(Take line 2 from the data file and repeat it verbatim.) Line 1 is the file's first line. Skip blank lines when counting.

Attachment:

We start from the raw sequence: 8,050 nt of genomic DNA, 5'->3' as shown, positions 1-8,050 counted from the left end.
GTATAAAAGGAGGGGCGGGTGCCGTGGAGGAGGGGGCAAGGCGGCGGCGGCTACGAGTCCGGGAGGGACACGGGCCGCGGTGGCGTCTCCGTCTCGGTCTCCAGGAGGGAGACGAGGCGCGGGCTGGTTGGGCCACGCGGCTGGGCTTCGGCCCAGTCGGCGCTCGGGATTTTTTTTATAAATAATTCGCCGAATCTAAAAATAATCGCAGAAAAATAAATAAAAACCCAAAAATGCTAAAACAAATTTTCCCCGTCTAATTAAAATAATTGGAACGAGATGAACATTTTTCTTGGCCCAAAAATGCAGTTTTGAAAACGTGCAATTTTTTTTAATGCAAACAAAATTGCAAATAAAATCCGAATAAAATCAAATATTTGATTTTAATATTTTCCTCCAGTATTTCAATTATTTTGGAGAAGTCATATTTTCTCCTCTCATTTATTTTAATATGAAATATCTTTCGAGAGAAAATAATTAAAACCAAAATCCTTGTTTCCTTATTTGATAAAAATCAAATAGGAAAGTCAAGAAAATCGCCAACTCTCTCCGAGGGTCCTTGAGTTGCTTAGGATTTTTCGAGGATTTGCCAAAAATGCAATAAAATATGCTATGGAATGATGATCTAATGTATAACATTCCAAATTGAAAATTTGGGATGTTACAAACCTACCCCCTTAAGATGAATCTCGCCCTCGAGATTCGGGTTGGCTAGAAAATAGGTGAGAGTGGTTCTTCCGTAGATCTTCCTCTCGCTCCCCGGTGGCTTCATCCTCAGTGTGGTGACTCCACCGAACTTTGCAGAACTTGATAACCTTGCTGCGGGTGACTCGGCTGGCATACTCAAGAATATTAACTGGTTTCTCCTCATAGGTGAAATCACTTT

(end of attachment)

GTATAAAAGGAGGGGCGGGTGCCGTGGAGGAGGGGGCAAGGCGGCGGCGGCTACGAGTCCGGGAGGGACACGGGCCGCGGTGGCGTCTCCGTCTCGGTCTCCAGGAGGGAGACGAGGCGCGGGCTGGTTGGGCCACGCGGCTGGGCTTCGGCCCAGTCGGCGCTCGGGATTTTTTTTATAAATAATTCGCCGAATCTAAAAATAATCGCAGAAAAATAAATAAAAACCCAAAAATGCTAAAACAAATTTTCCCCGTCTAATTAAAATAATTGGAACGAGATGAACATTTTTCTTGGCCCAAAAATGCAGTTTTGAAAACGTGCAATTTTTTTTAATGCAAACAAAATTGCAAATAAAATCCGAATAAAATCAAATATTTGATTTTAATATTTTCCTCCAGTATTTCAATTATTTTGGAGAAGTCATATTTTCTCCTCTCATTTATTTTAATATGAAATATCTTTCGAGAGAAAATAATTAAAACCAAAATCCTTGTTTCCTTATTTGATAAAAATCAAATAGGAAAGTCAAGAAAATCGCCAACTCTCTCCGAGGGTCCTTGAGTTGCTTAGGATTTTTCGAGGATTTGCCAAAAATGCAATAAAATATGCTATGGAATGATGATCTAATGTATAACATTCCAAATTGAAAATTTGGGATGTTACAAACCTACCCCCTTAAGATGAATCTCGCCCTCGAGATTCGGGTTGGCTAGAAAATAGGTGAGAGTGGTTCTTCCGTAGATCTTCCTCTCGCTCCCCGGTGGCTTCATCCTCAGTGTGGTGACTCCACCGAACTTTGCAGAACTTGATAACCTTGCTGCGGGTGACTCGGCTGGCATACTCAAGAATATTAACTGGTTTCTCCTCATAGGTGAAATCACTTT